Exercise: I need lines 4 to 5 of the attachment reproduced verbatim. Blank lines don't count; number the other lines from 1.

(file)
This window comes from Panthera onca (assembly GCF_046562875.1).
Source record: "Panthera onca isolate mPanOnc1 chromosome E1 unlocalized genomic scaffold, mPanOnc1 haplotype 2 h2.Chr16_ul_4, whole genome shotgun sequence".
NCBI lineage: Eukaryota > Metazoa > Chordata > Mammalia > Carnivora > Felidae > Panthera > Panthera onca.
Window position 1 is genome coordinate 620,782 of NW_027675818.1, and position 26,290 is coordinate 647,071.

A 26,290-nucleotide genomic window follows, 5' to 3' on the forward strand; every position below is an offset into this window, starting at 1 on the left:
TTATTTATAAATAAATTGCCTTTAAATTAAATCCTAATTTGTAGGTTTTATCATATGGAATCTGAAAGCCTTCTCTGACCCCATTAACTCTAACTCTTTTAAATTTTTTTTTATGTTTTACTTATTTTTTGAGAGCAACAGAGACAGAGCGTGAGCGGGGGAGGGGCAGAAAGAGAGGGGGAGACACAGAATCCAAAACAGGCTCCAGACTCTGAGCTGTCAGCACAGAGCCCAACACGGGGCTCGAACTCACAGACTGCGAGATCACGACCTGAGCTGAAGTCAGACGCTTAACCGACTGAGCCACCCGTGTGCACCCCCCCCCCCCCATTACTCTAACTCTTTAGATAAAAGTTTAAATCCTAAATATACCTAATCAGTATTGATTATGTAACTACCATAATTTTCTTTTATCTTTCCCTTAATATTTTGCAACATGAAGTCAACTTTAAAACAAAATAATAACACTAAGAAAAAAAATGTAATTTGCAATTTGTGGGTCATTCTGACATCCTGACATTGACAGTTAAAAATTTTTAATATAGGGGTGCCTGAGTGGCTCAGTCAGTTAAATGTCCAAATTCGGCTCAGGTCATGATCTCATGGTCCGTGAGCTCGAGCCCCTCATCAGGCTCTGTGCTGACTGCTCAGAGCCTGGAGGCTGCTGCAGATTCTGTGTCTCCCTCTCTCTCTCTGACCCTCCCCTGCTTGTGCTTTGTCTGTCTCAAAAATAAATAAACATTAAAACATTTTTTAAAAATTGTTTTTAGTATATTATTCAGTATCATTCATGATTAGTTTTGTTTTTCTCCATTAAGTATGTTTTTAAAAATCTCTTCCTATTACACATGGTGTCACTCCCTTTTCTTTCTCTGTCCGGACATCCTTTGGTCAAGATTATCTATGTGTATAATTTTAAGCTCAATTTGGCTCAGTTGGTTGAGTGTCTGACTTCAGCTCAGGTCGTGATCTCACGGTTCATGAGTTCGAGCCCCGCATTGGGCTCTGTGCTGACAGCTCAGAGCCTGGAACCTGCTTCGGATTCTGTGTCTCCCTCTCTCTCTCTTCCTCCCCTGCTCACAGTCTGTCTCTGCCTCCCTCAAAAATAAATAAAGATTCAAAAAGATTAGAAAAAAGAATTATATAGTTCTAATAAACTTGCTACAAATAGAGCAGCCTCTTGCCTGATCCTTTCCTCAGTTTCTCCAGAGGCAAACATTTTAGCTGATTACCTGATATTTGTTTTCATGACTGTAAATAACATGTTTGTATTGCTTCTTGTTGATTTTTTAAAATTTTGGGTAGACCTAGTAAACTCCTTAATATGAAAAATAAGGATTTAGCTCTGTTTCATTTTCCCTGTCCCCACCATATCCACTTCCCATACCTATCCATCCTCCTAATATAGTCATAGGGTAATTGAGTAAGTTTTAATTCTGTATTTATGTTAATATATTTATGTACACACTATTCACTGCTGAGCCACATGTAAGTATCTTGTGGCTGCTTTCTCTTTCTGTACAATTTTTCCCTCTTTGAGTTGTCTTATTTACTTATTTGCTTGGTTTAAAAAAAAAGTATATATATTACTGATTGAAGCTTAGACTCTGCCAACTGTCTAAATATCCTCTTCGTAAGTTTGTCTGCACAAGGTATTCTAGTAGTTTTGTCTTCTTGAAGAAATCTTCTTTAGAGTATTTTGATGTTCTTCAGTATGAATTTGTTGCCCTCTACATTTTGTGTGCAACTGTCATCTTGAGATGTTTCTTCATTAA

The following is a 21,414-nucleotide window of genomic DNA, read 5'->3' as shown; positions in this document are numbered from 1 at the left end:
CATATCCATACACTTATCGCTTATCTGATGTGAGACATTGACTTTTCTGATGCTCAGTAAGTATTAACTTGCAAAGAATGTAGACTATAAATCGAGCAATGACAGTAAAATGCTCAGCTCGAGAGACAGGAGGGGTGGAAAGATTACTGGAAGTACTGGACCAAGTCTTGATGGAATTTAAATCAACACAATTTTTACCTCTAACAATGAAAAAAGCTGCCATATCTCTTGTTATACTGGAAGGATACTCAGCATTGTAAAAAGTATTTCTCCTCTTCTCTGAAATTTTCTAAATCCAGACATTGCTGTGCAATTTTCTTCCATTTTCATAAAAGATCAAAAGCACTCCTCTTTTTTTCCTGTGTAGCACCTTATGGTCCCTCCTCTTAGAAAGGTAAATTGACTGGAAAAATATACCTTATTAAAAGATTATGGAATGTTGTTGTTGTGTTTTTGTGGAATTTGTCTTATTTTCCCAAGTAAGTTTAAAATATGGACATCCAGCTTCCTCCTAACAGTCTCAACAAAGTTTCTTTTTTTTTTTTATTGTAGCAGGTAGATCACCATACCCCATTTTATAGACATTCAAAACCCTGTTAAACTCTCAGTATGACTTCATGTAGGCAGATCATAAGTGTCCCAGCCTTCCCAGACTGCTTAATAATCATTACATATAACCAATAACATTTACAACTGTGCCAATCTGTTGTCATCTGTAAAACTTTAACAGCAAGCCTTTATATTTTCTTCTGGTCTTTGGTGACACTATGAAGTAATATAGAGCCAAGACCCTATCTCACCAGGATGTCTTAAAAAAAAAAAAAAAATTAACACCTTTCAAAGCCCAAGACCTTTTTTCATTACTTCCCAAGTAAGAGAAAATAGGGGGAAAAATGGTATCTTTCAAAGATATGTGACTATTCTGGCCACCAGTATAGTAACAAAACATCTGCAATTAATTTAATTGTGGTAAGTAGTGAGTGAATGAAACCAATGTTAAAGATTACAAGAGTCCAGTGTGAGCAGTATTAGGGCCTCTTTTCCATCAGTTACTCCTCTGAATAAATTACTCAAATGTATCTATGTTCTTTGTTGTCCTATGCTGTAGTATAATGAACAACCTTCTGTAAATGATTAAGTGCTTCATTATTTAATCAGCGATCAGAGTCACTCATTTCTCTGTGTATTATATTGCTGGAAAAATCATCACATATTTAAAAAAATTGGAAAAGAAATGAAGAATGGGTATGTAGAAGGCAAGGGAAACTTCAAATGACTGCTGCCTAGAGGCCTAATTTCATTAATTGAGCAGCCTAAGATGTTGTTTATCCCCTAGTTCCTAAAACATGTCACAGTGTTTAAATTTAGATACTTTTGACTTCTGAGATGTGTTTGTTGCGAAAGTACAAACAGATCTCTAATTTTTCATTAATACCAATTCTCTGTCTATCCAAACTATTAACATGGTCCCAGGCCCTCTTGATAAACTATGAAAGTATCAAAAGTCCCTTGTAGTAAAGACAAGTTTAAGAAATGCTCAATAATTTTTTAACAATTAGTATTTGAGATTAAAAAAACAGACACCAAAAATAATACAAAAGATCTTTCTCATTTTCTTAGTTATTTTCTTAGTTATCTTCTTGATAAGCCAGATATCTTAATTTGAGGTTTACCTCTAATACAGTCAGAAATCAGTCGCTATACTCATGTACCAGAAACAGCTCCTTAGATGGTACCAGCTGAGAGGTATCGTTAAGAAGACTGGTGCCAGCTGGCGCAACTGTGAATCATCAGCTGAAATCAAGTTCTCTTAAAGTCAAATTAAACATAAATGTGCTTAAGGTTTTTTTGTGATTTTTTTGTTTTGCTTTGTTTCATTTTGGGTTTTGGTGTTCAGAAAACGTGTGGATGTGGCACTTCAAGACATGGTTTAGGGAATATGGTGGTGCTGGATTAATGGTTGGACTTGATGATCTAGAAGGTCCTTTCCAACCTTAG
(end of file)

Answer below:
Window position 1 is genome coordinate 620,782 of NW_027675818.1, and position 26,290 is coordinate 647,071.

A 26,290-nucleotide genomic window follows, 5' to 3' on the forward strand; every position below is an offset into this window, starting at 1 on the left: